And as far as the kind of along those lines, one thing I liked about the book, too, which I get, the movie did a good job showing the perspective of the wives. But I like that the book also shares the stories of some of the kids whose dad had died and how that impacted their lives. And so, I really like those parts, which the book didn’t talk about this, but when I was reading about it, so Joseph Galloway, the reporter photographer, ended up marrying the daughter of Captain Thomas’s masker, the guy who gave up his spot on the helicopter, and he died. So, at some point, Joseph Galloway met the daughter, and they married but the book doesn’t talk about that. So, I don’t know if that happened later. But I thought that was kind of cool. Yeah, yeah. Oh, and also when I was reading about this, so hell, Moore says that he felt the film was 60% accurate, whereas Galloway said he thought it was 80%. accurate. and then also, so they wrote a follow-up book, we are soldiers still have you read that one? Yeah, I guess it was after the movie. And they decided to bring it all out, just like, wrap up whatever final things they had. But when I read or watch movies, or read books about military stuff, and people in war, who either die or become injured in some way, like it always makes me wonder, like, if it’s even worth it, especially because I identify with the wives or the kids, because that’s who I would be in that scenario. And I’m always like, man, if I had a loved one, like, specifically husband, if he like died in the war? I feel like I would have a hard time feeling like it was worth it. I guess it depends on the war. But yeah, I don’t know dealing with all those emotions, which I guess if the person chooses to be military, you sort of know, there’s a chance you might die if there’s a war that happens. And so, I guess, yeah, as you come to peace with it. But then I also think you don’t really everybody has that attitude, where it’s like, won’t happen to me, though. kind of thing. But yeah, and it shows in the movie, Mel Gibson making a will before he leaves like, did you have to make a well before you were deployed?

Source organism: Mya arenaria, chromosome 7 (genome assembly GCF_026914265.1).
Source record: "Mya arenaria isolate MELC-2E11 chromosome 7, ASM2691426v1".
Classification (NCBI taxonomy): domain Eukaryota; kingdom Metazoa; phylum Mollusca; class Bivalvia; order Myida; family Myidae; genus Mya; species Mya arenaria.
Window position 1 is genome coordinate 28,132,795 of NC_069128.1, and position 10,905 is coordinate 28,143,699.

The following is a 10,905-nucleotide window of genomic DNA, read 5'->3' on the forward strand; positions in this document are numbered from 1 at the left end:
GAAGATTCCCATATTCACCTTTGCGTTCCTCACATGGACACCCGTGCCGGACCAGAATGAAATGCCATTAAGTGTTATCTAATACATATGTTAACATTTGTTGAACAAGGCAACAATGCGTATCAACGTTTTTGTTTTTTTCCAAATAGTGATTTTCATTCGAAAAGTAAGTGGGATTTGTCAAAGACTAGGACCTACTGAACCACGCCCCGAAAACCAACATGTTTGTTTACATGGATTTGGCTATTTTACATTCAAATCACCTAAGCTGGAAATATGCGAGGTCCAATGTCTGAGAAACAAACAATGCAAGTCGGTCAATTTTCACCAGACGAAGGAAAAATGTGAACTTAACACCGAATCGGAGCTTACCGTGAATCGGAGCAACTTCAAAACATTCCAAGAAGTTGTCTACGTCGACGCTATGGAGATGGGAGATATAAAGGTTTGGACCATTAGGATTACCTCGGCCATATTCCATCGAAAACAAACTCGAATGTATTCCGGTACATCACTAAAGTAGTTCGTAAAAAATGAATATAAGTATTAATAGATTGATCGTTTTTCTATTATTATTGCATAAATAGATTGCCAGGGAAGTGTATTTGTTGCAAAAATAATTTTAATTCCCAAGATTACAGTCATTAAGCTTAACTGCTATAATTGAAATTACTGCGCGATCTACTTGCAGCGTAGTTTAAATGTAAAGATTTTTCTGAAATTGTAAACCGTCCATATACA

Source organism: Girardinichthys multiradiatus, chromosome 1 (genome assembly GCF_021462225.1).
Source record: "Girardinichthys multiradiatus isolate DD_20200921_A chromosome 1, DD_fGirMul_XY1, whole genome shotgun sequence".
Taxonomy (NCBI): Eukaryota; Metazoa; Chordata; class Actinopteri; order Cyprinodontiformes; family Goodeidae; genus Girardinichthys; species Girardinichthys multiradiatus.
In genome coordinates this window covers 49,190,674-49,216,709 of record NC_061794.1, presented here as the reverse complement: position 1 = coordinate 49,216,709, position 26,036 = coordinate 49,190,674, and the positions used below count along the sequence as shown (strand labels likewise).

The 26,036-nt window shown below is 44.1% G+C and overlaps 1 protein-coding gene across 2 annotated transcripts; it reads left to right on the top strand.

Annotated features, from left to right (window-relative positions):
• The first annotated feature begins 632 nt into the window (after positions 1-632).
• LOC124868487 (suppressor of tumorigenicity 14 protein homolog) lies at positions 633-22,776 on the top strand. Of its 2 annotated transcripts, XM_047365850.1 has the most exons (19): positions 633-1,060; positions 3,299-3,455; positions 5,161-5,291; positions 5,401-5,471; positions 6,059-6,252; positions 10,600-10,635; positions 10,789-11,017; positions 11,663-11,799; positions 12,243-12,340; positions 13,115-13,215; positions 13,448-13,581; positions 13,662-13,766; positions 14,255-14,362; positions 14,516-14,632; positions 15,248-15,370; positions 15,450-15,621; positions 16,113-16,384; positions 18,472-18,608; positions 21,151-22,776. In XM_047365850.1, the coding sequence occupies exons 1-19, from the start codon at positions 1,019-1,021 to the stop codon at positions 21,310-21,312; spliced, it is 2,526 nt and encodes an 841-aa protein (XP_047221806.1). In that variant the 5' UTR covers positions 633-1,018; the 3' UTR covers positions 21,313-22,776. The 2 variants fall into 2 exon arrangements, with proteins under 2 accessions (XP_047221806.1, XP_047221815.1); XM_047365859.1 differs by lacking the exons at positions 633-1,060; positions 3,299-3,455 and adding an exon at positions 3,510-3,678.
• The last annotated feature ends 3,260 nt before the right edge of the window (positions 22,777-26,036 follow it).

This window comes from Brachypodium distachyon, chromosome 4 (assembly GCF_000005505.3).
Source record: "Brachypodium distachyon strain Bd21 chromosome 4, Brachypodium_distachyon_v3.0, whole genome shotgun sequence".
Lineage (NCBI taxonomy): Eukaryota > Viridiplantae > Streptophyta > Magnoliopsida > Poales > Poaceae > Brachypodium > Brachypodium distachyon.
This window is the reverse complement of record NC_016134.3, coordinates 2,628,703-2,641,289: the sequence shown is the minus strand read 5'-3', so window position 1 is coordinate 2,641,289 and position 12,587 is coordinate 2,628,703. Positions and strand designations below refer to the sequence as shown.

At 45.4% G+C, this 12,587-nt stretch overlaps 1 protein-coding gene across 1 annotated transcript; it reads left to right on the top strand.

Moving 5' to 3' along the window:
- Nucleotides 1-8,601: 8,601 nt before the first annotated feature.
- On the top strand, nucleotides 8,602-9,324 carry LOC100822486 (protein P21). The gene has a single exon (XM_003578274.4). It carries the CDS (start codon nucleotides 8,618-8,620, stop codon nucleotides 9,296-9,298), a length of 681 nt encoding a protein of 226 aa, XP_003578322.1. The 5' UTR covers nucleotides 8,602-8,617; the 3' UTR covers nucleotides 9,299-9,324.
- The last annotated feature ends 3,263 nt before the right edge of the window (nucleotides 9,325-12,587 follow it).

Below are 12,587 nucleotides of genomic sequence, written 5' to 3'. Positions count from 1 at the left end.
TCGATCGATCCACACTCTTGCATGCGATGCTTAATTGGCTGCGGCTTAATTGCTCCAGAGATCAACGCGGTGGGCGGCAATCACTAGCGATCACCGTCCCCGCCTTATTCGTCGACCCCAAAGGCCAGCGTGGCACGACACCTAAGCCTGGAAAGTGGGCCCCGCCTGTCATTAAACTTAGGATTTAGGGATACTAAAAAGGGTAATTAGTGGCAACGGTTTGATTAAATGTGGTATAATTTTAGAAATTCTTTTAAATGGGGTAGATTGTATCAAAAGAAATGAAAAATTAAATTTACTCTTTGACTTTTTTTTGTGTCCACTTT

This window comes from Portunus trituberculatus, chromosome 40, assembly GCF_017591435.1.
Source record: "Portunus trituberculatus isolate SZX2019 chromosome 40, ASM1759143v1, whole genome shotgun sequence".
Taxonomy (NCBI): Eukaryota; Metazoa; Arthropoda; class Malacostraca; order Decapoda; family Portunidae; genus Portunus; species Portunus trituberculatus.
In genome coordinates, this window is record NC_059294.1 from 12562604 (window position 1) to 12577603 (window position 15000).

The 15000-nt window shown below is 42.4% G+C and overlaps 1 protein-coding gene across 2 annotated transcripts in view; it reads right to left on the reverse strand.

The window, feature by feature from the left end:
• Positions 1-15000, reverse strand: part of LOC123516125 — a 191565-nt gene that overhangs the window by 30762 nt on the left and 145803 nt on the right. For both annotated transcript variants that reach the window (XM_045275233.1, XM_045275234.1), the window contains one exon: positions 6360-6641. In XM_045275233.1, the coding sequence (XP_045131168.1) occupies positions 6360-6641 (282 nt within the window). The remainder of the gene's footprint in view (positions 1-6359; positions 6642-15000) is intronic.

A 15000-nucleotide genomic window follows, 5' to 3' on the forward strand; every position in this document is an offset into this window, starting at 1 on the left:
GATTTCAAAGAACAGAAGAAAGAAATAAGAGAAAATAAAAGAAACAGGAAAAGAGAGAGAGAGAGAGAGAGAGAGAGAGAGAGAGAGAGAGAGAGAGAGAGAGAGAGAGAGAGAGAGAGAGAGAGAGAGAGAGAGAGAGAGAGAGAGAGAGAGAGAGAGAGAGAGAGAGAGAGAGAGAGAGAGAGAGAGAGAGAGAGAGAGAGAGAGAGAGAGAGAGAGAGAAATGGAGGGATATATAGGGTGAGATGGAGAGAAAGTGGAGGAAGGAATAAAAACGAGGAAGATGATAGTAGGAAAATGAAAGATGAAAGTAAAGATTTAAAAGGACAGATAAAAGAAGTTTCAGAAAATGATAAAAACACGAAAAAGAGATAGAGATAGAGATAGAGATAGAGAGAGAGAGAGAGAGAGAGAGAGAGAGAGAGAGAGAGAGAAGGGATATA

Joe